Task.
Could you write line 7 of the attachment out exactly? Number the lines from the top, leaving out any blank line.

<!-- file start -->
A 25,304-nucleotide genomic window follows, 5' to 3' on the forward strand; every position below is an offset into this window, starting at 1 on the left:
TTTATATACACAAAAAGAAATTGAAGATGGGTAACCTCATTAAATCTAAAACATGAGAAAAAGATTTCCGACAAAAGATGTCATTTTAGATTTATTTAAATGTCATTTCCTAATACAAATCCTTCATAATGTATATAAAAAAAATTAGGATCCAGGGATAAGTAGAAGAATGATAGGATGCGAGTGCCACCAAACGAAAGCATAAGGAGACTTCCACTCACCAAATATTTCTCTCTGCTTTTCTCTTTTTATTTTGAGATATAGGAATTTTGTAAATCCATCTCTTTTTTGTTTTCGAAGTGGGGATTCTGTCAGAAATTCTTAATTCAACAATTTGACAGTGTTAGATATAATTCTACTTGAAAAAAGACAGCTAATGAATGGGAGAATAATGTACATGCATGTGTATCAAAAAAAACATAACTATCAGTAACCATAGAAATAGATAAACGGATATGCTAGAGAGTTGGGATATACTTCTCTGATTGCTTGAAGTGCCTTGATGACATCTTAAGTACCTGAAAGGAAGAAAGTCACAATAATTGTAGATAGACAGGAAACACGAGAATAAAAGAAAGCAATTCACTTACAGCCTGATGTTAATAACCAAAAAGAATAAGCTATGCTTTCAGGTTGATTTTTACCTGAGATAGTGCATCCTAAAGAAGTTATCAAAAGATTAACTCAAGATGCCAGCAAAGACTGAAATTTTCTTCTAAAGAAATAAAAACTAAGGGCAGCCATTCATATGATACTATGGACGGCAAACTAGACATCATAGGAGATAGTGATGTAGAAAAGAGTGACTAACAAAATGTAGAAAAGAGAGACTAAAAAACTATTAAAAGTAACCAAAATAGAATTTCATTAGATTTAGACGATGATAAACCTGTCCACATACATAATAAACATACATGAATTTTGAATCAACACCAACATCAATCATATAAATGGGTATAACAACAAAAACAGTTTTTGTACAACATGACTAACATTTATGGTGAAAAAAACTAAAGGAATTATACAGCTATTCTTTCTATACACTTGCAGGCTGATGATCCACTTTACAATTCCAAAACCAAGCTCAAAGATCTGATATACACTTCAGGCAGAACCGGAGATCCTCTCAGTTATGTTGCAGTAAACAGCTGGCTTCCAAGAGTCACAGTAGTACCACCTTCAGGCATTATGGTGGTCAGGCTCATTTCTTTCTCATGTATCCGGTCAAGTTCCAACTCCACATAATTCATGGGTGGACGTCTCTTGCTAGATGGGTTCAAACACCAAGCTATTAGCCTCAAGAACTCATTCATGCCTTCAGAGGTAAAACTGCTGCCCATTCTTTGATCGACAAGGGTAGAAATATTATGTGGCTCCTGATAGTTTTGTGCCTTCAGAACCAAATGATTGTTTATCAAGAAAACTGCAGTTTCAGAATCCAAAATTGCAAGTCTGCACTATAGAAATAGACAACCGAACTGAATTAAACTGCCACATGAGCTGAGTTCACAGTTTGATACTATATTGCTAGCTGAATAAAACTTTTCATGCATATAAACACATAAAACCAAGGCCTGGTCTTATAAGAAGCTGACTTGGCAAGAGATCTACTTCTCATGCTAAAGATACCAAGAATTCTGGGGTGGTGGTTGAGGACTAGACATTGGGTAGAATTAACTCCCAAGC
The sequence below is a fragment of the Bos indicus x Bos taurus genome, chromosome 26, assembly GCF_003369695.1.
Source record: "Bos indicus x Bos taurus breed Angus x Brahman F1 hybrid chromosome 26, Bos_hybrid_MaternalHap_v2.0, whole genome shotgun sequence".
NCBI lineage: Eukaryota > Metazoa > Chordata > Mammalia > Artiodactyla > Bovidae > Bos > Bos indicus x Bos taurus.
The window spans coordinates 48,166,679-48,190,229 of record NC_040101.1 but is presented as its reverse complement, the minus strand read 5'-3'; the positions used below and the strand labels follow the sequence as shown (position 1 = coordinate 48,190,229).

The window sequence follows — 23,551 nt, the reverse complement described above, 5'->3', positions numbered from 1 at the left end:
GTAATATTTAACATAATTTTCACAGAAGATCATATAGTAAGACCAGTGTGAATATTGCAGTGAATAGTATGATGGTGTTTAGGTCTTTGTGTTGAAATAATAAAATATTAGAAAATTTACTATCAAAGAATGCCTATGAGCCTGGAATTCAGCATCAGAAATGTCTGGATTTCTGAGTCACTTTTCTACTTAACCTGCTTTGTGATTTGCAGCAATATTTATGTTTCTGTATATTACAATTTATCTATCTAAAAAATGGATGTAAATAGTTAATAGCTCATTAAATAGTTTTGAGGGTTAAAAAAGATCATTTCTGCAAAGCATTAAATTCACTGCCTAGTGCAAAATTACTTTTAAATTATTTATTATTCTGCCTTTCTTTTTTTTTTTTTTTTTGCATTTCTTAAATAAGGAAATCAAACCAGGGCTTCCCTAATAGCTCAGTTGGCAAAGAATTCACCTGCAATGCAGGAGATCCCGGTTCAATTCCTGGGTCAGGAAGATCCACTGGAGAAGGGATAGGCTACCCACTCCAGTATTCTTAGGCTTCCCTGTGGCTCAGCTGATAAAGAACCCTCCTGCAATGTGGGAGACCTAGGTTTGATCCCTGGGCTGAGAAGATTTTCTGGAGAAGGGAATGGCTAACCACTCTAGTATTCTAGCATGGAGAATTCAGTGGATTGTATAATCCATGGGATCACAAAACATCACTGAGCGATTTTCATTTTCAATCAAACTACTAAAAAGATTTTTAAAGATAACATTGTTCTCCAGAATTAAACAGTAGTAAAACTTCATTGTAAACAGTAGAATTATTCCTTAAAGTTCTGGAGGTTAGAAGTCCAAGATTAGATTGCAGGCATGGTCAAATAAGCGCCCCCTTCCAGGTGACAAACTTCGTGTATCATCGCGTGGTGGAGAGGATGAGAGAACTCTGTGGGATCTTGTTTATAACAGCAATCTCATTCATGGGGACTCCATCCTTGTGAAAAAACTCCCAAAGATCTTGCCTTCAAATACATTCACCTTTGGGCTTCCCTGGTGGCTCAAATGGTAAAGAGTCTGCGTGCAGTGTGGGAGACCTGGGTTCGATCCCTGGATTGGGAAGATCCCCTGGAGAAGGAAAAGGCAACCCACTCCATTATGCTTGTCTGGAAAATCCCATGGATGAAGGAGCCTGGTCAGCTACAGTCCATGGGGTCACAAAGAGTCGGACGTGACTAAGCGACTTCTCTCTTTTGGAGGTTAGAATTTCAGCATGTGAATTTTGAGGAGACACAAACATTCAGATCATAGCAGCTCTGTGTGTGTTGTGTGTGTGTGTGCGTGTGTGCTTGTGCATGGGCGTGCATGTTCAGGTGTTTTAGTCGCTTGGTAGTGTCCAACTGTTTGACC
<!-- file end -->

The window sequence follows — 23,551 nt, the reverse complement described above, 5'->3', positions numbered from 1 at the left end: